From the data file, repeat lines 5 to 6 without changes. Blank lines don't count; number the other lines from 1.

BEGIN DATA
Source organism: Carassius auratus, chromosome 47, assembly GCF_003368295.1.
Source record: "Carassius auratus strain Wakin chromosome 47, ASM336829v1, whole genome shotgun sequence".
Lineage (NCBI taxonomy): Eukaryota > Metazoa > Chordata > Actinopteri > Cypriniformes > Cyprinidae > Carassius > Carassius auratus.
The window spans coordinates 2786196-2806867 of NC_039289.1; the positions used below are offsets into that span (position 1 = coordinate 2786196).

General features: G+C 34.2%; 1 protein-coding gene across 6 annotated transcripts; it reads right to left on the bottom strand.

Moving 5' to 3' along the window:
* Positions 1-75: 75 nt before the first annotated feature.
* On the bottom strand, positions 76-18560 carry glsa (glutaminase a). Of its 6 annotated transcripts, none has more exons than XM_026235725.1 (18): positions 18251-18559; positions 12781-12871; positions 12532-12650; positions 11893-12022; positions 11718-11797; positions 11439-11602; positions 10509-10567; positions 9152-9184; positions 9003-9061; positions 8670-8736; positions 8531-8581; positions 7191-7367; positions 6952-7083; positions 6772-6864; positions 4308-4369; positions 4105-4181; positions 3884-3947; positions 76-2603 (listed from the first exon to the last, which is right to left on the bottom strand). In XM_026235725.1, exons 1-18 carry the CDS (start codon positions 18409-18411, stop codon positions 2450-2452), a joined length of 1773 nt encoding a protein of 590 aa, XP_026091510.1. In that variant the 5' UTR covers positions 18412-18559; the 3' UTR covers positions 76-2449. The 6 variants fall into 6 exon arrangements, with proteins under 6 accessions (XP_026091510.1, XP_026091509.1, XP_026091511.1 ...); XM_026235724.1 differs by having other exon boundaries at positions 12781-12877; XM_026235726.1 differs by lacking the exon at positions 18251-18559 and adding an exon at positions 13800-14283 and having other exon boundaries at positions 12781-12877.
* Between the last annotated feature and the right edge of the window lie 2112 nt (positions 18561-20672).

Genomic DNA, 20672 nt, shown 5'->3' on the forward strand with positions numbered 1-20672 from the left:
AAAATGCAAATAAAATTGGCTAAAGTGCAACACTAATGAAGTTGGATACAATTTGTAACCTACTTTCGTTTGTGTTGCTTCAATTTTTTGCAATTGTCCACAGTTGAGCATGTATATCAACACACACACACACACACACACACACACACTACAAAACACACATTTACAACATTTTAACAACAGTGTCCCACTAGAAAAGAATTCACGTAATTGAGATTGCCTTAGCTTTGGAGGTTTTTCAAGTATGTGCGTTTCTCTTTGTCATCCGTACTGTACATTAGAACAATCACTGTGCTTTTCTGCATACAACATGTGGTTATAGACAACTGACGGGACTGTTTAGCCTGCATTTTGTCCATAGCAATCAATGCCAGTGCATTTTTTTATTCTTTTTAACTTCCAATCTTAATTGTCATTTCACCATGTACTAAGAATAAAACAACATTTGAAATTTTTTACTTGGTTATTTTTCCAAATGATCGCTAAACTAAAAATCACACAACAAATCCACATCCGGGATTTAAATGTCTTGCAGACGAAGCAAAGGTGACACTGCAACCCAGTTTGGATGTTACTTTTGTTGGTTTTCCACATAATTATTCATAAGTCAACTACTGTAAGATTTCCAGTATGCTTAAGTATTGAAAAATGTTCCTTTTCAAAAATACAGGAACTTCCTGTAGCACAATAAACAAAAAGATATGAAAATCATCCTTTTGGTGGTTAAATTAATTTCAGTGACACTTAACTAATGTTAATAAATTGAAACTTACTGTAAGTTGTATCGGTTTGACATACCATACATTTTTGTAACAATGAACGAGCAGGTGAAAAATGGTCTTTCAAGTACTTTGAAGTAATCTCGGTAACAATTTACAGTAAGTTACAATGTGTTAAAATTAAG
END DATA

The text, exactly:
General features: G+C 34.2%; 1 protein-coding gene across 6 annotated transcripts; it reads right to left on the bottom strand.

Moving 5' to 3' along the window: